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ESPN’s “Dream On” Chronicles the 1996 Women’s Team’s Journey to Gold

  • Author:
    Lynn Rutherford, Red Line Editorial
  • Date:
    Jun 15, 2022

It was all there, up on the screen, a scrapbook of the 1990s replayed on a 30-by-64 foot stage.

Jogging with President Bill Clinton. Shooting hoops with Sandra Day O’Connor on the Supreme Court Building’s court. Jocular appearances on “Live with Regis and Kathie Lee” and “The Late Show with David Letterman.” Ubiquitous magazine covers.

And everywhere they went, the message was the same: “Bring back gold.”

“I was introduced as, ‘This is not about bronze, this is not about silver, this is about gold,’” Tara VanDerveer, head coach of the 1996 U.S. Olympic women’s basketball team, said. “It was really clear what the mission was.”

VanDerveer, along with many members of the 1996 squad, gathered at Madison Square Garden’s Hulu Theater in New York City last week for the premiere of the first two parts of “Dream On,” ESPN’s three-part 30 for 30 documentary series chronicling the team’s journey to gold at the Atlanta Olympic Games.

The series premieres to the public Wednesday at 8 p.m. ET on ESPN and will be available on ESPN+.

Scanning the roster today — Sheryl Swoopes, Lisa Leslie, Teresa Edwards, Dawn Staley, Katrina McClain, the list goes on — victory seemed to be preordained. But USA had lost to the Unified Team 79-73 in the semifinals of the 1992 Barcelona Games, coming home with bronze. Two years before the Atlanta Games, the Americans also won bronze at the 1994 World Championship.

“I did have kind of a — I won’t say breakdown moment, but a ‘wow’ moment,” VanDerveer recalled. “It was August 4, 1995, and I knew the gold-medal game was on August 4, 1996. And I was thinking, ‘Oh my God, what if in a year we don’t have a gold medal? What if we’re not in that game?’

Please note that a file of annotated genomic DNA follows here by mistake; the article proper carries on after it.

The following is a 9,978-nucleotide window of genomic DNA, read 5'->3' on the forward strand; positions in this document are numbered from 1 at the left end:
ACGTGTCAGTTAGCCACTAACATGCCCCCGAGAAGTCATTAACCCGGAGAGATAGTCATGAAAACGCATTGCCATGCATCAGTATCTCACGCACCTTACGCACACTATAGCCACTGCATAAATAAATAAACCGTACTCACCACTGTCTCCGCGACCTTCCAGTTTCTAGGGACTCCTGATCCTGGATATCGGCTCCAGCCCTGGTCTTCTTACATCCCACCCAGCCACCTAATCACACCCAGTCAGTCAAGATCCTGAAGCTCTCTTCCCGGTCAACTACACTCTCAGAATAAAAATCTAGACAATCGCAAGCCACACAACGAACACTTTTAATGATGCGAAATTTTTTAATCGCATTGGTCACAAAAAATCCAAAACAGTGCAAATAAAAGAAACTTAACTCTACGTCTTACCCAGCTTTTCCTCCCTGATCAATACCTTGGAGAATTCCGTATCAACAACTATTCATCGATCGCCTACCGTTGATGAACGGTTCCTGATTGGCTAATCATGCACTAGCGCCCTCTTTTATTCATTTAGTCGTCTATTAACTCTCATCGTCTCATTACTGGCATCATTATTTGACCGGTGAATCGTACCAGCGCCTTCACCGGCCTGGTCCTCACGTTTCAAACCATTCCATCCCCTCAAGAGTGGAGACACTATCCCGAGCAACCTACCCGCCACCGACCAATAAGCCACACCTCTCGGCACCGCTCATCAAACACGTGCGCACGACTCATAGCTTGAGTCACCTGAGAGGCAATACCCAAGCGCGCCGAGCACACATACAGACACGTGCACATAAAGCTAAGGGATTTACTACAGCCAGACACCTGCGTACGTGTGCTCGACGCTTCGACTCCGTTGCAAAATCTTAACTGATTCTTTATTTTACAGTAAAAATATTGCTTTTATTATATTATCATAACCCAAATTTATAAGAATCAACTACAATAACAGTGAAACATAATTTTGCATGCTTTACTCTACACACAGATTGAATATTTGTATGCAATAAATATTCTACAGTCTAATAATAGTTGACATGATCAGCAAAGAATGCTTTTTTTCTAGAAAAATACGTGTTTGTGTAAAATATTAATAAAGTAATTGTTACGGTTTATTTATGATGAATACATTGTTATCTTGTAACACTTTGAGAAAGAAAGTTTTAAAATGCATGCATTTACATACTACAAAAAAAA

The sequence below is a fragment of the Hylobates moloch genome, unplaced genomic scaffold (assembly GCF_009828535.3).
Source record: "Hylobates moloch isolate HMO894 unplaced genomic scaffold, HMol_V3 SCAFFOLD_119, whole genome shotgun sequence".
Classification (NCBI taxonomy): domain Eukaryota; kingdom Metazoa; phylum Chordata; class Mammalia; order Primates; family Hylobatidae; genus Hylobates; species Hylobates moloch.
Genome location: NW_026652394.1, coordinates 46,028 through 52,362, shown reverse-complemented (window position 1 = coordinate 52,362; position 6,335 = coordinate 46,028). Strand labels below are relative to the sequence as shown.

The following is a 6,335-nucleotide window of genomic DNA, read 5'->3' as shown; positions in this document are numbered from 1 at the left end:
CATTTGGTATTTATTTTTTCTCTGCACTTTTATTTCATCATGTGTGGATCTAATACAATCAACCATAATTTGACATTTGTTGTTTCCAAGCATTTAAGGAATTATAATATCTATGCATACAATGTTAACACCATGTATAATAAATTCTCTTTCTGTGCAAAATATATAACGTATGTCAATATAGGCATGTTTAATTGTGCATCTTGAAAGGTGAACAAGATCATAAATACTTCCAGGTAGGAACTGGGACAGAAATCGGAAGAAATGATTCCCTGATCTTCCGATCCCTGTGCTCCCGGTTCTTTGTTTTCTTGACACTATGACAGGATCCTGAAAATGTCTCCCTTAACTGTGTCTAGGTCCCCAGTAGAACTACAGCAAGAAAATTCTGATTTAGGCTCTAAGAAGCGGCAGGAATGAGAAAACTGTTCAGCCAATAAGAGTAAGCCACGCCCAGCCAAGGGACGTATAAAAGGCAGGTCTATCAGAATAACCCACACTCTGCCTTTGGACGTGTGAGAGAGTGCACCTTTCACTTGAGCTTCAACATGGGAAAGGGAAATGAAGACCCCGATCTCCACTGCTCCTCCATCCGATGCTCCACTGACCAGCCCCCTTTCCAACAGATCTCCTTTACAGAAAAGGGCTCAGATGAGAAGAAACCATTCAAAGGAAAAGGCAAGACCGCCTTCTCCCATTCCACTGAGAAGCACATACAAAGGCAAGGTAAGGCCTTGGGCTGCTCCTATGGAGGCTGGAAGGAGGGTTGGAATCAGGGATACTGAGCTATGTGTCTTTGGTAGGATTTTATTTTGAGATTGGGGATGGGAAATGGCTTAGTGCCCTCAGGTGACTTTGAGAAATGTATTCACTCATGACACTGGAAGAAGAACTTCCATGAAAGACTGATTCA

“I really started having a panic attack. And then I just told myself, ‘You’ve got the best team, you’ve got the best players, you know what you are doing. The only thing that will stop you is if you have doubt about winning the gold.’”

VanDerveer, the longtime coach of Stanford University’s women’s basketball team, was recruited by USA Basketball and the NBA to assemble and train the national team more than a year prior to the 1996 Games.

Instead of pulling together players just weeks before the Olympics, the squad would have time to gel, including intense training in Colorado Springs, Colorado, before embarking on a 60-game, four-continent roadshow of exhibition matches against leading college teams and top international teams like Russia, China, Cuba, Ukraine and Australia.

The women were preparing for the Atlanta Games, but they were also laying the groundwork for the WNBA: If they dominated their opponents and sparked interest from the public, the NBA would likely launch a women’s league. If they came up short, that dream might die.

“Tara reminded us every day that any moment you think, ‘Oh, we can get silver, we can get bronze,’ you can go home,” Ruthie Bolton, a guard on the team, said. “We knew anything less than a gold was a failure. … We risked something major, we risked the future of women’s basketball. Because we did so well, it changed the direction of women’s basketball 25 years later.”

With television exposure and mainstream media covering the women’s games, often for the first time, it seemed the entire country had discovered women’s basketball. Nike joined the effort, offering women’s shoes and producing a commercial directed by Spike Lee.

“Things hit me a lot differently now that I’m a mother and I’ve seen my daughters grow up,” Rebecca Lobo, who played at center, said. “My oldest (daughter) loves Breanna Stewart. My 15-year-old loves (WNBA players) Napheesa Collier, loves Jonquel Jones. So I see female basketball players through their eyes and the impact they have as role models.